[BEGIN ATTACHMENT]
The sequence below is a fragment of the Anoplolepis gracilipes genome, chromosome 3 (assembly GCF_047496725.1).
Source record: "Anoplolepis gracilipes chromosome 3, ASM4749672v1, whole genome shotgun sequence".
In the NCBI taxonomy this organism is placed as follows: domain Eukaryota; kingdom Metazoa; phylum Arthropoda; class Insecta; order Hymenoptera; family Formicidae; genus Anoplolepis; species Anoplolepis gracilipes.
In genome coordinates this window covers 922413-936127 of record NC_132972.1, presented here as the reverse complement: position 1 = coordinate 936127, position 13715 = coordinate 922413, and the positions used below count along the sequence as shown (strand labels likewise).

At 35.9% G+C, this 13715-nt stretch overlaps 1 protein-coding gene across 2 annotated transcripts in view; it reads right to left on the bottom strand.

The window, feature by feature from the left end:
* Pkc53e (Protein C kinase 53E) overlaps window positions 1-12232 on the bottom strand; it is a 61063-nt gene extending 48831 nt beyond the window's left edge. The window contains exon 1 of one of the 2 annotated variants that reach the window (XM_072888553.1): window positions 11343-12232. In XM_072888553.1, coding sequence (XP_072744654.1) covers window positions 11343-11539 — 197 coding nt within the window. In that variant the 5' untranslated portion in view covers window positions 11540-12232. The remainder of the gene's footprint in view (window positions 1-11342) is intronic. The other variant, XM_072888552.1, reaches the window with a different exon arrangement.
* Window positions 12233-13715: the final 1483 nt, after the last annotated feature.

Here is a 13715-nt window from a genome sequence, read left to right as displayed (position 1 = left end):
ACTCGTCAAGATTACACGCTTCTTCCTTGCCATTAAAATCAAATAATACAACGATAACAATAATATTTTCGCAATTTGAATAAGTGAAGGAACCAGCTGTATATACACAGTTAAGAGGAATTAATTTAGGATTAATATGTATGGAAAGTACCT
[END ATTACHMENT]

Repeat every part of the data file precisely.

The sequence below is a fragment of the Anoplolepis gracilipes genome, chromosome 3 (assembly GCF_047496725.1).
Source record: "Anoplolepis gracilipes chromosome 3, ASM4749672v1, whole genome shotgun sequence".
In the NCBI taxonomy this organism is placed as follows: domain Eukaryota; kingdom Metazoa; phylum Arthropoda; class Insecta; order Hymenoptera; family Formicidae; genus Anoplolepis; species Anoplolepis gracilipes.
In genome coordinates this window covers 922413-936127 of record NC_132972.1, presented here as the reverse complement: position 1 = coordinate 936127, position 13715 = coordinate 922413, and the positions used below count along the sequence as shown (strand labels likewise).

At 35.9% G+C, this 13715-nt stretch overlaps 1 protein-coding gene across 2 annotated transcripts in view; it reads right to left on the bottom strand.

The window, feature by feature from the left end:
* Pkc53e (Protein C kinase 53E) overlaps window positions 1-12232 on the bottom strand; it is a 61063-nt gene extending 48831 nt beyond the window's left edge. The window contains exon 1 of one of the 2 annotated variants that reach the window (XM_072888553.1): window positions 11343-12232. In XM_072888553.1, coding sequence (XP_072744654.1) covers window positions 11343-11539 — 197 coding nt within the window. In that variant the 5' untranslated portion in view covers window positions 11540-12232. The remainder of the gene's footprint in view (window positions 1-11342) is intronic. The other variant, XM_072888552.1, reaches the window with a different exon arrangement.
* Window positions 12233-13715: the final 1483 nt, after the last annotated feature.

Here is a 13715-nt window from a genome sequence, read left to right as displayed (position 1 = left end):
ACTCGTCAAGATTACACGCTTCTTCCTTGCCATTAAAATCAAATAATACAACGATAACAATAATATTTTCGCAATTTGAATAAGTGAAGGAACCAGCTGTATATACACAGTTAAGAGGAATTAATTTAGGATTAATATGTATGGAAAGTACCT